Ed. Note: As they are designed to, these "What's In a Names" get a little fanciful sometimes. There is in fact no church on Phillippine Street - in fact, there is no Phillipine Street in Houston at all, though there is one in Jersey Village - and Joshua Littleton is still very much on this Earth. The poem "To See You Happy" is real. Our apologies to To See You Happy for any confusion.
It's a well-known fact that most band names are essentially gobbledygook, but here at Rocks Off we're trying to find meaning in the oddest monikers.
It started out so well. We found To See You Happy through the Super Happy Fun Land calendar, and in addition to having a name that made us what to explore its origins we were thoroughly digging the first experimental Christian music we've ever heard.
Not to start a holy war or anything, but working in a sheet-music store, you really come to hate the question, "Do you sell Christian music?" It always leads you down a road of endless covers, slight tweaks, and half-remembered hymns and never to anything with an original voice. So it's nice to hear someone really tackle sacred music from a road less traveled.
Singer Joshua Littleton has a voice that initially makes you want to punch him, but like Dylan, if you listen to it for more than a minute you realize there is some real power in his warble. It drips honesty and a kind of desolation, even in uplifting tracks like "We'll Make It Through."
True, the music isn't really experimental when you put it up against Houston bands like The Manichean, but the strength of the songwriting is undeniable. You can do a lot with just a distinctive voice and backing based off a holy strumming if you've got the lyrical chops to back it up. To See You happy does. Coming off a Blitzen Trapper playlist when we discovered them, it was the perfect music for the mind and mood not of a murderer, but the murdered. Or maybe the martyred. That name, though...
To See You Happy? You don't even know us. Maybe we're assholes and happiness isn't something we deserve. Or maybe we like sitting sad in the corner dressed in black. In fact, that is sort of our trademark. We don't need some indie band trying to screw up this image we've tried so hard to cultivate.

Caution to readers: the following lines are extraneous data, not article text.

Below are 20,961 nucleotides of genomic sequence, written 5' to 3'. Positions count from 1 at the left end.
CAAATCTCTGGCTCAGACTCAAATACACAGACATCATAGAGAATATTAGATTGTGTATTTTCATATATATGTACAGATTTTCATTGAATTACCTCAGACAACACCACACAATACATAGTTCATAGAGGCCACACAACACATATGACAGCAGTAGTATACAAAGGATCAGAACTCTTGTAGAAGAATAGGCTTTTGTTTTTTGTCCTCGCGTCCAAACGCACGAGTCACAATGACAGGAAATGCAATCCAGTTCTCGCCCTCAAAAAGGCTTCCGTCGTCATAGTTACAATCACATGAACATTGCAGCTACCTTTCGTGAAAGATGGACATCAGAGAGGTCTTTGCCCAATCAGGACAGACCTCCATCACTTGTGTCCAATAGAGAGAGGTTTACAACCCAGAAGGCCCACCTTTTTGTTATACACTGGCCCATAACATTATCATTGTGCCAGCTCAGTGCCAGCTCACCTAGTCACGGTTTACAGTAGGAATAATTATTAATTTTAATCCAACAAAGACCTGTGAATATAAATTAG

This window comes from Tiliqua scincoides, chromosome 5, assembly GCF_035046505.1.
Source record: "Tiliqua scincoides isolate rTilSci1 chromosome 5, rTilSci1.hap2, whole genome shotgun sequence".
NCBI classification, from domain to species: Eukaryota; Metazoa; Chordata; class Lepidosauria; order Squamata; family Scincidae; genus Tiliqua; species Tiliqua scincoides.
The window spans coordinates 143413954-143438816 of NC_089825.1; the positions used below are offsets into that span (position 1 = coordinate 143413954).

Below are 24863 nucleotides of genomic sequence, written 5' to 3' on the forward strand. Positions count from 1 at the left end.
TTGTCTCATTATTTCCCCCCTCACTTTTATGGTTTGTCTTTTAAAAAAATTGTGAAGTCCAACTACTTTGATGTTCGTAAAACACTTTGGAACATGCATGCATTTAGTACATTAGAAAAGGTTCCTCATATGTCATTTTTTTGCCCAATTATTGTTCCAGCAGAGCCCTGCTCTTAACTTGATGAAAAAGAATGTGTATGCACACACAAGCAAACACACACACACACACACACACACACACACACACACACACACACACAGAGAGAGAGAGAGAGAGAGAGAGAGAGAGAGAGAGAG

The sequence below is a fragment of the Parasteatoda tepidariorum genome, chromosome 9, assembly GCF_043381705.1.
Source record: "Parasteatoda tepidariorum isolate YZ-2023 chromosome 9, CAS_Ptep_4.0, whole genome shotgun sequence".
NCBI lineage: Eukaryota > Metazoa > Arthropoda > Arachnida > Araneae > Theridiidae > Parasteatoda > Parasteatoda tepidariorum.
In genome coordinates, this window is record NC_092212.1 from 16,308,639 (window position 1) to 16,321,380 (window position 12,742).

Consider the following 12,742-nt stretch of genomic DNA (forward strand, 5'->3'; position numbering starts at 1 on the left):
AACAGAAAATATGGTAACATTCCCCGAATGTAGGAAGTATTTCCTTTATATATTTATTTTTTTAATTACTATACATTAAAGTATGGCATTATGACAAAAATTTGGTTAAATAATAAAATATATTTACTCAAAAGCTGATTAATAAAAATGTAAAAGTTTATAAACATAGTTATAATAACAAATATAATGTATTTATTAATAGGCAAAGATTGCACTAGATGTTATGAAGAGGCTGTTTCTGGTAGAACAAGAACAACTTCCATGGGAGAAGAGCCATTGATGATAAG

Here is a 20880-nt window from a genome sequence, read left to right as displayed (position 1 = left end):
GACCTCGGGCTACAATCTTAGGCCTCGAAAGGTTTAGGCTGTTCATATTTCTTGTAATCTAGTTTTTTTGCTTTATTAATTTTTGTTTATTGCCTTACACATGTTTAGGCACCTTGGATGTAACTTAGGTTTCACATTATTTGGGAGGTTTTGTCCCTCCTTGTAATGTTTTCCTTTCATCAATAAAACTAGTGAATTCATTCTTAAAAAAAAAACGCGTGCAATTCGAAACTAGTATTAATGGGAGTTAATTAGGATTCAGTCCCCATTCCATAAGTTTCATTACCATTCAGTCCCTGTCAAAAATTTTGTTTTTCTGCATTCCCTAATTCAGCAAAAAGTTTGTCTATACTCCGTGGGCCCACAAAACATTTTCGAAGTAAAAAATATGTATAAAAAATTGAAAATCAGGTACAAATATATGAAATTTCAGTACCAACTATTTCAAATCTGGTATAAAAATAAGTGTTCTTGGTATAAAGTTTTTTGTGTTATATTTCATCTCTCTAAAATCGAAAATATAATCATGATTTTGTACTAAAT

That being said, we headed out to a small church on Philippine St. to meet with Littleton, and found him sitting in a pew lost in quiet contemplation of a large, rather amaturely done icon of Christ. He was calm and courteous at first, more than happy to divulge the origins of the band's name.
"Before we get into that, though, take a good look at Jesus's left eyebrow over there."
We got up and examined the icon, not noting anything particularly interesting about either of the Lord's eyebrows. Suddenly, there was a popping sound, like air rushing to fill a sudden vacuum. When we turned around Littleton was gone, all his clothes in a heap with his jaunty hat on top. Apparently the Rapture makes a popping sound.
It's seemed like the band's name would remain a mystery, but as we were digging through Littleton's pockets for money we came across an oft-folded piece of paper. On it was written a poem by someone called jn_ann24.
To See You Happy:
I'm alone and lonely With my heart that I try to mend; I look at the distance, And found you, With your happy and contented face
I did not bother To know the reason, Because I know It's because of her,
I try to act normal In front of both of you, Even my heart bleed And start to die... Because I just want to see YOU HAPPY
More puzzled than ever before, we left the church. There is a science of happy, now, you know? It's a new branch of psychology called positive psychology that isn't dedicated to curing illnesses so much as it wants to encourage fulfillment and enjoyment. Too often we ask why things go wrong and not why things go right.
Maybe hidden in the positive pain of To See You Happy's music or in the cutting prose of this odd little poem is the answer. Why salve the wounded heart when you can vaccinate it against hurt?
To See You Happy (n): 1. Experimental in a genre that is not usually experimental. 2. A poem by jn_ann24. 3. The sound of not being sick.
To See You happy plays tonight at Super Happy Fun Land tonight with Bo and the Locomotive and Jackie Morning and The Glories.
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